One evening after dinner, I escorted a friend, a young White woman studying political science, back to her room.  Upon reaching that destination, we stood outside her door for several minutes and talked—about what I no longer remember.  While we were standing there, a uniformed Princeton University Public Safety officer approached, handed us a flier, and said that there had been several recent assaults on campus.  The officer then went on his way, presumably to hand out more fliers.  My friend and I looked at the handbill and simultaneously laughed at the description of the alleged assailant: “black male with dark complexion.”  I even remember saying something like, “Why, this describes me!”  We laughed some more, and I bid my friend good night.  I then returned to my room to finish my reading assignments for the next day’s classes.  About half an hour later, there was a knock at my door.  I opened it and discovered my friend.  She looked deeply troubled, and I invited her in immediately.

“Darryl,” she said, “Public Safety just left my room. They sent someone to see if I was okay.  They wanted to know who you were and where you lived.”  She did not tell them anything and, knowing my friend as I did, I am sure that she gave the Public Safety officers a piece of her mind.  We deduced that for some reason the officer handing out the handbills must have thought it strange that we were having a conversation in the hallway.  (Why?  Who knows what thoughts lurk in the minds of those who wear the badge.)  He might even have heard my comment about the vague description of the suspect in the assaults.  Whatever it was that got his spider-sense tingling, he acted on it.

My friend was horrified by what had happened and kept saying how sorry she was.  I was conflicted.  Of course, I wanted campus security to do its job.  What if the dark-skinned person the officer had seen with my friend had been someone who meant to harm her?  He followed his instinct and had been wrong.  But maybe the next time he did so would save someone’s life.  Maybe mine.

I comforted my friend as best I could.  I think I even made a joke, saying that if I had been arrested, I would not have to finish all of the reading I had to do for class the next day.  Inside, though, I was deeply hurt.  It was not the first time that my identity—my belonging—had been called into question by policemen; and I knew that it would not be the last.  What pained me more was the cruel realization that my Ivy League education and all of its purported advantages had not—and could not—shield me from racism, be it targeted or casual.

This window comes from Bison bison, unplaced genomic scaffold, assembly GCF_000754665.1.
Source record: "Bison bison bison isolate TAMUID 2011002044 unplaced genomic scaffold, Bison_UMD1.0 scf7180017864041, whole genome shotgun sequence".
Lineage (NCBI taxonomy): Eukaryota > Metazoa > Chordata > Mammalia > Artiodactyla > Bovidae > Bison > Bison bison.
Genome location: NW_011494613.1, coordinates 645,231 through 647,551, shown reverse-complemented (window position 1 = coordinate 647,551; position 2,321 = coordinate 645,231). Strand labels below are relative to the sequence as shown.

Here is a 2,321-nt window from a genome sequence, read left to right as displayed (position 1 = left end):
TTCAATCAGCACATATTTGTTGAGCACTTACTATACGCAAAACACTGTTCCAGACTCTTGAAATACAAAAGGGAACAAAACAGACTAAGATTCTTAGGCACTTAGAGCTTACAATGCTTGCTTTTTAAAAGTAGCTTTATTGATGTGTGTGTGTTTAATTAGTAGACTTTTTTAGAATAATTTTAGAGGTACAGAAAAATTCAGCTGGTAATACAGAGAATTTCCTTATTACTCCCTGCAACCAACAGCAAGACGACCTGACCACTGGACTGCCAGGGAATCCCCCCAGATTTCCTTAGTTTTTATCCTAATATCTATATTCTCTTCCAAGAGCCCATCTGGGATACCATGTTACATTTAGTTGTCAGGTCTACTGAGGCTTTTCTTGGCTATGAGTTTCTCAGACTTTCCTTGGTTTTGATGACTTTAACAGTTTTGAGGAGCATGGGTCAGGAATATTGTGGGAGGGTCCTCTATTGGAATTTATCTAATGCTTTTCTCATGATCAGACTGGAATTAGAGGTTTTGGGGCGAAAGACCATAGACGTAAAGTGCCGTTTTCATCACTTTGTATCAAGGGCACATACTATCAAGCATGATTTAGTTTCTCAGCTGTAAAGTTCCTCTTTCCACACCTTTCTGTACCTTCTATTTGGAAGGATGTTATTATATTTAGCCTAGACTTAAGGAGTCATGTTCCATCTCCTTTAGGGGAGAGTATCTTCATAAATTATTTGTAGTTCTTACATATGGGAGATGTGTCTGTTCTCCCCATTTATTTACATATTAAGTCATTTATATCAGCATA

The experience of Professor Gates is an unwelcome but necessary reminder that though African Americans and other peoples of color have made impressive strides in American society, we always have to worry if the keys to the kingdom will actually unlock the doors before us.  Because if they do not (and sometimes even if they do), someone else might call the police.

Montgomery County Prison Blues

I hear the train a comin’
It’s rollin’ ’round the bend,
And I ain’t seen the sunshine,
Since, I don’t know when,
I’m stuck in Folsom Prison,
And time keeps draggin’ on,
But that train keeps a-rollin’,
On down to San Antone.

— Johnny Cash, “Folsom Prison Blues”

I go to prison every day. For once, I am not speaking in metaphor; and I am not trying to be clever, which I certainly am. I do not own a car, so I ride the 93 Bus from my apartment in Collegeville to Norristown. One of the stops as the bus meanders through the countryside of Montgomery County (“Montco” to those in the know) is the Montgomery County Correctional Facility. The bus slows down at the checkpoint; and the guard waves it through: no drug-sniffing dogs or mirrors passed under the vehicle – a good thing, as we are on a schedule. The bus stop is just a few yards from the main prison building, a low brick structure that in many ways looks like a high school. Coincidence?

I watch the people who stream onto and off the bus and wonder about them. Do they work at the prison? Are they here to visit someone incarcerated inside? Is the prison a symbol of hope (i.e., employment) or a reminder of how their lives have gone tragically wrong? There are young African American and Hispanic men who laugh and joke with each other; and young White men talking loudly about how hard it is to get a job and keep making child support payments. There is even one guy in a wheelchair who reminds me of the Fonz: complete with the white T-shirt, leather jacket, and pompadour hairdo. There are also women: usually thin White women with bad teeth and stringy hair—modern-day molls who have seen much better days. Or have they?

I am seized by the sudden realization that these people have experienced a segment of life that has never occurred to me. And worse, for me at least, is the fear someone might assume that—because I am on this bus—I too might have some connection to or business at the prison. The very thought shakes my Ivy League-educated, card-carrying elitist self to the core. I clutch my laptop bag tighter, as if it is some sort of ancient talisman that will protect me from demons. I try not to look at anyone else and promise myself that I will start saving money to buy a car. Right after I get a Venti coffee at Starbucks.